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Letter from Joseph Muter to his brother James 10 July 1815

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Brussels, 10th July 1815

My Dear James,

I received yours of the 7th June, and had before apprized you, that I should not want the £100. I am happy to hear that prospects of recovering from your Uncle are so brilliant - he appears to have behaved infamously - you’ll be anxious to hear how I have got on - badly enough I assure you - there has been an exfoliation of bone, inflammation of the periosteum & a formation of matter in different places - the pain excessive & much fever - some extraneous matter such as glove pad came out lately. Last night is the first, on which, I have had any sleep, and I shall now go on well - in 8 days I shall be able to join; the Regt has seen nothing since the Battle. You’ll have observed with pleasure, that the two Brigades mentioned; as having particularly distinguished themselves, mine was one; I say mine because Sir Wm Ponsonby was killed at the beginning of the action - my wound was received at 6pm in leading the Brigade to the charge- my horse was hit at the same moment - my hurt looked slight but the consequences have been dreadful, the bones having been injured - I have reason to hope I should not lose the use of any joint. I received letters from George & [?] Alex, & am delighted with them - I will write, as soon, as I can use my right hand - at present I feel much inconvenience in writing, because I can not use my right elbow, even to steady my paper, so this, or an extract must serve for you, Annfield and Kirkside. I shall expect that George will quite put me to the Blush, both in extent (or variety) & in depth of learning. Our Brigade charged, upset and completely destroyed 3 heavy columns of infantry at least 9000 - the old Inniskillings behaved most gallantly. The Regt was on the 4th, 12 miles from Paris. Let us hear soon; if on receipt hereof, to Brussels - if not for some days; British Army under Duke of Wellington, France My love to Betsy, Annfield, Kirkside, childrens; compts to mr Henderson if in [?] Edinbr, my best Regards to Mr, Mrs Robertson and family and to all friends - I ever am Dear James your most affectionate brother and sincere friend, Jos Muter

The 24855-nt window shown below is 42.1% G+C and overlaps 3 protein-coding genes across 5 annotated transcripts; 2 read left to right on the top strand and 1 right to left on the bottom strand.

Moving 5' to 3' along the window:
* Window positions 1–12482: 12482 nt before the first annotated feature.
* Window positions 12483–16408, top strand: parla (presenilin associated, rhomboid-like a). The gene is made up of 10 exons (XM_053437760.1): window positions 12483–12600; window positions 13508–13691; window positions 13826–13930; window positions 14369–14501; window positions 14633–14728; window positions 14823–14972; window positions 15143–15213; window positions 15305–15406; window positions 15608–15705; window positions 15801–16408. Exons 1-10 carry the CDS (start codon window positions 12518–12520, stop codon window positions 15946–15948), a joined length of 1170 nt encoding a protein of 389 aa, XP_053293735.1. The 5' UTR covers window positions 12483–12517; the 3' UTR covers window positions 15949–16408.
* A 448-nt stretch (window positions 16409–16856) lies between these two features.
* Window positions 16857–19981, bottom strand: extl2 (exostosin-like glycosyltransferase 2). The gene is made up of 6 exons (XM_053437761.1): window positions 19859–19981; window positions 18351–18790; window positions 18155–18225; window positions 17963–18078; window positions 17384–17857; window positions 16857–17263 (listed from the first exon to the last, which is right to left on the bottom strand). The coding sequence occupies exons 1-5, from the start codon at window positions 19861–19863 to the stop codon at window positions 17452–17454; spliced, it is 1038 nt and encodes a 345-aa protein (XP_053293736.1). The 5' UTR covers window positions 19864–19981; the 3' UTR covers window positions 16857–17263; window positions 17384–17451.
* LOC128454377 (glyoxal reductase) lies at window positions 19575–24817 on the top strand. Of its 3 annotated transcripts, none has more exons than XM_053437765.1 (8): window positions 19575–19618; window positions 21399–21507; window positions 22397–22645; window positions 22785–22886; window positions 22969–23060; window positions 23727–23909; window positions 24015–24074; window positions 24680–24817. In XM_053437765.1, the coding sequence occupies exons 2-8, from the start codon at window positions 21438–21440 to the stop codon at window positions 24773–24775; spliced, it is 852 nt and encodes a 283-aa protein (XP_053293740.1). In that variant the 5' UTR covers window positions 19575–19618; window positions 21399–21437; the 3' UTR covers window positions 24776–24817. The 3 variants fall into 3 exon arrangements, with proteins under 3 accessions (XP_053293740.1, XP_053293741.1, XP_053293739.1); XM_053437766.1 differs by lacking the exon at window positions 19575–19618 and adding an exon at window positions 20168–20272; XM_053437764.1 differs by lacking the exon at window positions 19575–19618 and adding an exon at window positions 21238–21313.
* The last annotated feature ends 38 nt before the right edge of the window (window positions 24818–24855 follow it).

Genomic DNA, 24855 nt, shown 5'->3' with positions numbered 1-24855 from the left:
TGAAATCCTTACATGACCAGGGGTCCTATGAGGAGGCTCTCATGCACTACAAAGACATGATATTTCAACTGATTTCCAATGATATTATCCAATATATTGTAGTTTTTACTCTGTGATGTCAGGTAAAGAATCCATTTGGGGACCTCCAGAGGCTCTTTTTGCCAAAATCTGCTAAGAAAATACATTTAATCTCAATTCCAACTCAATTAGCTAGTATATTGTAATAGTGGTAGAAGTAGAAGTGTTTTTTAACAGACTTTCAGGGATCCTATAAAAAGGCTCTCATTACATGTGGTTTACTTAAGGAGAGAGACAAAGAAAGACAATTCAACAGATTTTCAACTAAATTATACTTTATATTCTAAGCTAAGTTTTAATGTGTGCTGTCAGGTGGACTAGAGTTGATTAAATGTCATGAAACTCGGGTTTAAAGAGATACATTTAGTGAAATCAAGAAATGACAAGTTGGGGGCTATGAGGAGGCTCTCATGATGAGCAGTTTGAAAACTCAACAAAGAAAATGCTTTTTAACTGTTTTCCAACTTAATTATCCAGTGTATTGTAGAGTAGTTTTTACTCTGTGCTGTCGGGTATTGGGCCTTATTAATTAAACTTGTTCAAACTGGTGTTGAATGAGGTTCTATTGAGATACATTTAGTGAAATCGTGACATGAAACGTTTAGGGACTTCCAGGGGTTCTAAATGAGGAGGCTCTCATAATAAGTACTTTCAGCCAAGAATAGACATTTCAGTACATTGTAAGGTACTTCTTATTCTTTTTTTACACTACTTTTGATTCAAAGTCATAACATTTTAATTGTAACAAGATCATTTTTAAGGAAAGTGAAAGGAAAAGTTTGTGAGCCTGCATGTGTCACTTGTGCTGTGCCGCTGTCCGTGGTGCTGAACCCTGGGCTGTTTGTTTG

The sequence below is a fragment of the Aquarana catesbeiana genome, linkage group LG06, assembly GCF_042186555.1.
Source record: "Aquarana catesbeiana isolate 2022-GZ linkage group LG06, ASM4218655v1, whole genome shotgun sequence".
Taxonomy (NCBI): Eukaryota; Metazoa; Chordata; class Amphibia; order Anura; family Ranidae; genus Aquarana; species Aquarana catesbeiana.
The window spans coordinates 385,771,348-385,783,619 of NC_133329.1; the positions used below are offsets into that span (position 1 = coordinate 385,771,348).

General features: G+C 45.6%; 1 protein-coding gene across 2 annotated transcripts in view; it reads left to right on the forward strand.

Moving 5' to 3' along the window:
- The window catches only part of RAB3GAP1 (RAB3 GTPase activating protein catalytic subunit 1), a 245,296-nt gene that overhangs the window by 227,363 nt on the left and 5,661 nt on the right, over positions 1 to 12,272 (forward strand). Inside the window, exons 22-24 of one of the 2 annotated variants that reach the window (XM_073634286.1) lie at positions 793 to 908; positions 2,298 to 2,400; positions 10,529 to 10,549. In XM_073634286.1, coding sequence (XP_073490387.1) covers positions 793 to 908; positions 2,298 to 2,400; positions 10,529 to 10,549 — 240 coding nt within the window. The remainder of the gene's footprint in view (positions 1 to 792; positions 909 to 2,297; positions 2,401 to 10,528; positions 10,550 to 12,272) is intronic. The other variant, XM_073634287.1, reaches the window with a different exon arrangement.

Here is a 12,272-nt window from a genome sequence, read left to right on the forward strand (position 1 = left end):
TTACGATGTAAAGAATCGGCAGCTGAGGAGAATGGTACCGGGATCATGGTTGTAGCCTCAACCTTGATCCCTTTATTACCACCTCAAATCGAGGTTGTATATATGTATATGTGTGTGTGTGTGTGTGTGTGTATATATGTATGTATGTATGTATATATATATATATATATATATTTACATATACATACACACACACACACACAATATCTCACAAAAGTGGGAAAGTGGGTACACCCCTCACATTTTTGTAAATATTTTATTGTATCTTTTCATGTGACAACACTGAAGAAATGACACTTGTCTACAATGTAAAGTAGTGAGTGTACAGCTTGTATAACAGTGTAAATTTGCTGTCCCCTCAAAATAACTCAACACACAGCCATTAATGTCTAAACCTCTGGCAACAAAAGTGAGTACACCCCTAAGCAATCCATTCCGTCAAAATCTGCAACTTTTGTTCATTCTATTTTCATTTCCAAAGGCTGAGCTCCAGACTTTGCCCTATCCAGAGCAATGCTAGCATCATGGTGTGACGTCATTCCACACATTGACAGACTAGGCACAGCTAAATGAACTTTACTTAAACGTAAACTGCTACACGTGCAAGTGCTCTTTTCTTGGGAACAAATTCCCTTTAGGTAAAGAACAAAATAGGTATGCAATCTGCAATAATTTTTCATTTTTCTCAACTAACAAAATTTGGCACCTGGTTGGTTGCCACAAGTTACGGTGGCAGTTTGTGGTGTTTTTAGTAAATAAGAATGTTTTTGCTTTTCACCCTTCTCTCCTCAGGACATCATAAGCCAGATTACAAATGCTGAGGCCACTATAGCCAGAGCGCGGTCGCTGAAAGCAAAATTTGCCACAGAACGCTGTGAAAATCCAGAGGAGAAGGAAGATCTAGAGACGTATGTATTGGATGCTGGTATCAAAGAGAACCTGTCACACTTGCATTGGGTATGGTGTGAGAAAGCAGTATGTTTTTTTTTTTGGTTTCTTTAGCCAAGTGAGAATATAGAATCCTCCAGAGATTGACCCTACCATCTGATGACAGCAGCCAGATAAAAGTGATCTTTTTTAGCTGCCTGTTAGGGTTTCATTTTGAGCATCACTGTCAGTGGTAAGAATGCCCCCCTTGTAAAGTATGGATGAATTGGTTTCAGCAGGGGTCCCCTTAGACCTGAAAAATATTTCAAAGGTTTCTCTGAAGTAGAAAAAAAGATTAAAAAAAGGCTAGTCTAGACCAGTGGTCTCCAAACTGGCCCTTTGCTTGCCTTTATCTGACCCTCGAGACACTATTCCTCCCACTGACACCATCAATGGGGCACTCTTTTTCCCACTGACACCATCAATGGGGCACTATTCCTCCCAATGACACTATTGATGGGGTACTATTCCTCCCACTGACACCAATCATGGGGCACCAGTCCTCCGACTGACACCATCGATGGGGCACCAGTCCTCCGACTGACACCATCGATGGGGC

This work was published before January 1, 1924, and is in the public domain worldwide because the author died at least 100 years ago.